Realistically, IPv4 is so strongly embedded in the Net now that it is going to take 10-15 years to purge most of it.  We can be sure pockets of IPv4 will be running on intranets long past that point like DECnet or IPX still runs today but it should be largely gone from the major backbones.

It will take at least a year and a half for IETF to pick one approach that works best.  The IPv4 crunch will start to hit probably around the same time as people scramble to get the last addresses and prices for IPv4 space start to go up.

If you haven't taken time to enable IPv6 in your network please start playing with it now.  It's not that big a deal to get it working in dual-stack mode.  Once you put a globally routable address on your internal devices you start to get back to the Internet as it was in the old days - every node was directly reachable.  And that end-to-end is a good thing.

Yes we need IPv6 NAT to get the transition done.  And we may need it for a few other things like proxy servers and what not.  But in the end NAT needs to be rarely used.  And we need to close the book on IPv4.

Electric Cars

We use mineral oils, as found in natural deposits, for various purposes.  Cooking, lubrication, manufacturing, and fuel are some of the most important.

Oil as a fuel is probably the most important use, but luckily, it may be the easiest to eliminate.

When used as an energy source oil is really nothing more than a convenient battery.  A battery that came charged but a battery nonetheless.

This is not a new idea, but rather, one that I think is lost on a good number of people.

We have never completed a transition away from oil and natural gas for home heating.

It will be a few decades before that transition is done.  We should try to accelerate this effort.

The same is true of oil as a transportation fuel.  We can see the beginnings of an effort to go to electric hybrids or straight electric cars.  This effort should be accelerated.  Time is of the essence.


batterynoun ( pl. -teriescontainer consisting of one or more cells, in which energy is converted into electricity and used as a source of power.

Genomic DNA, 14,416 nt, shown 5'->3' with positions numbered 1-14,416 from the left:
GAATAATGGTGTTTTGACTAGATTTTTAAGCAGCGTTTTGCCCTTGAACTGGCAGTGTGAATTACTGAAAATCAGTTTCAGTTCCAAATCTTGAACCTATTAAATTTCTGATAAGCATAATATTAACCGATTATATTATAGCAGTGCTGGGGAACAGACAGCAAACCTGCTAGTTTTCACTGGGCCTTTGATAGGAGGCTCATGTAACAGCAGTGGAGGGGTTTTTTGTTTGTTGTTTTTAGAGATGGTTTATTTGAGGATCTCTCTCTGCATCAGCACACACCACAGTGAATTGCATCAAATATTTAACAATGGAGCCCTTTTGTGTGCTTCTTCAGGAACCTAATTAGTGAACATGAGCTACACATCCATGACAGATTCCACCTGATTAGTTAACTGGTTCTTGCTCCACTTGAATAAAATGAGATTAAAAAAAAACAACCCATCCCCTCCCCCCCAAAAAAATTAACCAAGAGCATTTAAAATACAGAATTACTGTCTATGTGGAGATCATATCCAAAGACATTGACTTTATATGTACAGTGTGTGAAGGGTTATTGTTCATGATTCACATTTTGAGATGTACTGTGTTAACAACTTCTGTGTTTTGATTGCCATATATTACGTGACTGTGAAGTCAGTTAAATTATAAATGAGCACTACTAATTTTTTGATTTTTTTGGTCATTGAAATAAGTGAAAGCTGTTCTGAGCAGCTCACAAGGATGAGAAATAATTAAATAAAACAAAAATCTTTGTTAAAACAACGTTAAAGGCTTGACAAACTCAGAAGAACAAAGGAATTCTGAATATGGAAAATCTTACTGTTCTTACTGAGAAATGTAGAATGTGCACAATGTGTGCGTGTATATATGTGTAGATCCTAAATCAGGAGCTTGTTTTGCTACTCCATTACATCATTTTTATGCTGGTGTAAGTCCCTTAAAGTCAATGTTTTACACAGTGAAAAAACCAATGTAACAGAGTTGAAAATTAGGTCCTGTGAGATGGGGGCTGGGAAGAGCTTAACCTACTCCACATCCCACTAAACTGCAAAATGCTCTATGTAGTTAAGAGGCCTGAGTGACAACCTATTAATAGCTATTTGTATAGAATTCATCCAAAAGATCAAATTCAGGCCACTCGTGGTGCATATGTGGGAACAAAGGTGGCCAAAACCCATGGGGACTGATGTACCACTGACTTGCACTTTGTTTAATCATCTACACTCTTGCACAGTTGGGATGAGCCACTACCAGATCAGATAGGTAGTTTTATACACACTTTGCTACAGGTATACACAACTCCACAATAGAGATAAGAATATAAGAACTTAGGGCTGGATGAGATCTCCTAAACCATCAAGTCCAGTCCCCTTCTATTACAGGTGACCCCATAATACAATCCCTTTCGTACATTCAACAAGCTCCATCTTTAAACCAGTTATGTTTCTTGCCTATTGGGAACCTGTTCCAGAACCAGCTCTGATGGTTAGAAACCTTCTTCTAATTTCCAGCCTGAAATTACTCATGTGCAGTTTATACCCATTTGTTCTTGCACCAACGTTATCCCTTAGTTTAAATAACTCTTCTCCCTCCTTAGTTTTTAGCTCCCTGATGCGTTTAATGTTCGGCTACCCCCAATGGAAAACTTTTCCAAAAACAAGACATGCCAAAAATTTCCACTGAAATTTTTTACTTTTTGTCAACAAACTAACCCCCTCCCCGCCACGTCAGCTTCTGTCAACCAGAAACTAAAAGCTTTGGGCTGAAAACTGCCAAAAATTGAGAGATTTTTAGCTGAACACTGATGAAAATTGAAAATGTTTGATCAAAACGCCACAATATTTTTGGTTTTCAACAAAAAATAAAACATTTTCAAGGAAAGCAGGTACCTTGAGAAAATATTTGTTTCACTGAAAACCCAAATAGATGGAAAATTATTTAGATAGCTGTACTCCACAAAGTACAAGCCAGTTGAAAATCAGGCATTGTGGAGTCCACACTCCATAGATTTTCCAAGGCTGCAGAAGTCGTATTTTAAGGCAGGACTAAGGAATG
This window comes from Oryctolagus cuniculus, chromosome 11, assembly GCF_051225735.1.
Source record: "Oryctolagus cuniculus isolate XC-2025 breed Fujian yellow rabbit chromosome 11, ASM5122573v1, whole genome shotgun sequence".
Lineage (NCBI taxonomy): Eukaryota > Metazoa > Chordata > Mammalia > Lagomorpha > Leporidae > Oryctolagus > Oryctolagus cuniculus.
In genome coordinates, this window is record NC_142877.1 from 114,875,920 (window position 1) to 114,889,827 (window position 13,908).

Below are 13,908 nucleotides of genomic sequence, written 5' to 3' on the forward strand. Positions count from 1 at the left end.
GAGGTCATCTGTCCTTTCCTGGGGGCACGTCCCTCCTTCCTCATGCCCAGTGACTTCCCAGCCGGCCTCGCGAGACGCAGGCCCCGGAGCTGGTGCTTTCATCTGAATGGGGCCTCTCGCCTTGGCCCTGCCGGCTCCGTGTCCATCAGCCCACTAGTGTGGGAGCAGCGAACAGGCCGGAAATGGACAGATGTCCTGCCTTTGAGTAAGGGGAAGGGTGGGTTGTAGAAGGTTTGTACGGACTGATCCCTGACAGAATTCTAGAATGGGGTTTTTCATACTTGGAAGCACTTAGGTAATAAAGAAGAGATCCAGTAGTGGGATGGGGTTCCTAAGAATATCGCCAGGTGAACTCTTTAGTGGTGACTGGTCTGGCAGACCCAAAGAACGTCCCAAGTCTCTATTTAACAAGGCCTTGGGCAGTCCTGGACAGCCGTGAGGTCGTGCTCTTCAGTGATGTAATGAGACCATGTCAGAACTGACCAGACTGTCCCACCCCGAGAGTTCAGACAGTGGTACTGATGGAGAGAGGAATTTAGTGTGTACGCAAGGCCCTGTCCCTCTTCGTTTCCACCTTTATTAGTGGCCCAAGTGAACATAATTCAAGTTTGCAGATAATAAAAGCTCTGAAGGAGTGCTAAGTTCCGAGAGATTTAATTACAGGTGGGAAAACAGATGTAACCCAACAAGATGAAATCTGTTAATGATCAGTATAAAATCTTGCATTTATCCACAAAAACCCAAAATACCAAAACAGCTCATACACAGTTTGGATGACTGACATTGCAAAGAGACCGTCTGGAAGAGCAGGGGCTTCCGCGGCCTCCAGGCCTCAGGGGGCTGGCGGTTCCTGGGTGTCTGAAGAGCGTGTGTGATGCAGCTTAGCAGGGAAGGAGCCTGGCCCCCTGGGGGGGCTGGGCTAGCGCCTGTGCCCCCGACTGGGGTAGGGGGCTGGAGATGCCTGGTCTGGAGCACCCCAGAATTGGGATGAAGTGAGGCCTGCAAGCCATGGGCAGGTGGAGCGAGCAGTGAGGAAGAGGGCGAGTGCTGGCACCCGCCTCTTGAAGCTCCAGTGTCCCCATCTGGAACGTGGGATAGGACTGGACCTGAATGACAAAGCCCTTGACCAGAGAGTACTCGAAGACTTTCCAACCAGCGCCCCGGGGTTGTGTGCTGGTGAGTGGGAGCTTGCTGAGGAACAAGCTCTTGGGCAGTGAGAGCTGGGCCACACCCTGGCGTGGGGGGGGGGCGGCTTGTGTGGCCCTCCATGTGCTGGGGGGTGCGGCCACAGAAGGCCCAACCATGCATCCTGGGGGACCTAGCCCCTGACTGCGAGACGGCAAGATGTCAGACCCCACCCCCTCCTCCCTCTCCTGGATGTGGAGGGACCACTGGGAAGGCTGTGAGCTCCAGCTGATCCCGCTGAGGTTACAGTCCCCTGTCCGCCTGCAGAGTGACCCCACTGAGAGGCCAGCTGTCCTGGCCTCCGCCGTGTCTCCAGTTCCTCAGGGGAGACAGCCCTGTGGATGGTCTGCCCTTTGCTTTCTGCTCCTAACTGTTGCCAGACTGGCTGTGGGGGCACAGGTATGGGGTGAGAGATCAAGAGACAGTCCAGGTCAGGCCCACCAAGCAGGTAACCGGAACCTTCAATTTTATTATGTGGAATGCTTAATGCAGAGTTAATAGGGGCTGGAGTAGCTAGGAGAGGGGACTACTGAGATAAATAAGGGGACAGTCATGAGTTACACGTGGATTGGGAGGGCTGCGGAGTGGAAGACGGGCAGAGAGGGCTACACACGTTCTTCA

Mineral oils found as deposits in the earth's crust are roughly analogous to finding batteries charged with energy left lying around by a long-dead civilization.

Hydrogen, wood, flywheels, gasoline, capacitors, a hot rock, kerosene, Uranium, and an ice cube are all different ways of storing energy's potential in a form that can conveniently be used after a period of delay.

This shouldn't be surprising but I'm surprised how often I see people focus on a particular type of stored energy without considering others simply because the energy takes a different form.

I think we can all agree that burnable wood, which was one of the human race's first and most frequently used energy stores to be harnessed, isn't the most suitable battery on a global scale with 6.5 billion humans needing convenient and portable power.  Of course, it does the job for a good portion of our population but there are the negative consequences of increased pollution, increased carbon dioxide output, and deforestation.

So which of these batteries could we choose to supply all human portable power needs?  The answer is that none of them are universally suitable.  We will have to continue to use all of these for the indefinite future.

One thing has become clear to even optimists is that the oil age is coming to a close

With that in mind the primary question before us is how do we generate the power that goes into these batteries?

IMHO - I think we'll slowly transition from natural gas and coal to nuclear, wind, hydro, wave, and, of course, solar.